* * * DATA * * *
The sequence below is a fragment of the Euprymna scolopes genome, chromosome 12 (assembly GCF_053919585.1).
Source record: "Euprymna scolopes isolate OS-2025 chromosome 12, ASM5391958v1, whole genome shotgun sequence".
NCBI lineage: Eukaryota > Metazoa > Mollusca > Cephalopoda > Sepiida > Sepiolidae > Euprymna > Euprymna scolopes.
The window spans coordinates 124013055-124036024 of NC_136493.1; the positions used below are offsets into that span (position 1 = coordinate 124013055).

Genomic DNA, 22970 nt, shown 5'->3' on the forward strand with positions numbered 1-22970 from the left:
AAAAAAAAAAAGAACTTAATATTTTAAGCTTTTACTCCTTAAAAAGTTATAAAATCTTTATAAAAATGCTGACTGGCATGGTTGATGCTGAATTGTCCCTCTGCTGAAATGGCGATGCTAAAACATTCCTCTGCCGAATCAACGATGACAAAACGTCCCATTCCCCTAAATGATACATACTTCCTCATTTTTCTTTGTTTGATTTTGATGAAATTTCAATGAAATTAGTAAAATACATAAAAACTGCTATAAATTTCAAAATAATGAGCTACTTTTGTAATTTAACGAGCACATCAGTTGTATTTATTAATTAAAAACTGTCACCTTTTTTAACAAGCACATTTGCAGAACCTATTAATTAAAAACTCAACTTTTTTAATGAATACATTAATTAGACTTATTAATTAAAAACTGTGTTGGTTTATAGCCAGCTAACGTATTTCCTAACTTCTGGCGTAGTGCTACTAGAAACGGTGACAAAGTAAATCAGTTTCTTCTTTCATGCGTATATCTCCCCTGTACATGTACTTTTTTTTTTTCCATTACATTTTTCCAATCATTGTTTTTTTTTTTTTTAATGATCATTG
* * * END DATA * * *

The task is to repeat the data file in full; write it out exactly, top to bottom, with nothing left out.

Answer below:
The sequence below is a fragment of the Euprymna scolopes genome, chromosome 12 (assembly GCF_053919585.1).
Source record: "Euprymna scolopes isolate OS-2025 chromosome 12, ASM5391958v1, whole genome shotgun sequence".
NCBI lineage: Eukaryota > Metazoa > Mollusca > Cephalopoda > Sepiida > Sepiolidae > Euprymna > Euprymna scolopes.
The window spans coordinates 124013055-124036024 of NC_136493.1; the positions used below are offsets into that span (position 1 = coordinate 124013055).

Genomic DNA, 22970 nt, shown 5'->3' on the forward strand with positions numbered 1-22970 from the left:
AAAAAAAAAAAGAACTTAATATTTTAAGCTTTTACTCCTTAAAAAGTTATAAAATCTTTATAAAAATGCTGACTGGCATGGTTGATGCTGAATTGTCCCTCTGCTGAAATGGCGATGCTAAAACATTCCTCTGCCGAATCAACGATGACAAAACGTCCCATTCCCCTAAATGATACATACTTCCTCATTTTTCTTTGTTTGATTTTGATGAAATTTCAATGAAATTAGTAAAATACATAAAAACTGCTATAAATTTCAAAATAATGAGCTACTTTTGTAATTTAACGAGCACATCAGTTGTATTTATTAATTAAAAACTGTCACCTTTTTTAACAAGCACATTTGCAGAACCTATTAATTAAAAACTCAACTTTTTTAATGAATACATTAATTAGACTTATTAATTAAAAACTGTGTTGGTTTATAGCCAGCTAACGTATTTCCTAACTTCTGGCGTAGTGCTACTAGAAACGGTGACAAAGTAAATCAGTTTCTTCTTTCATGCGTATATCTCCCCTGTACATGTACTTTTTTTTTTTCCATTACATTTTTCCAATCATTGTTTTTTTTTTTTTTAATGATCATTG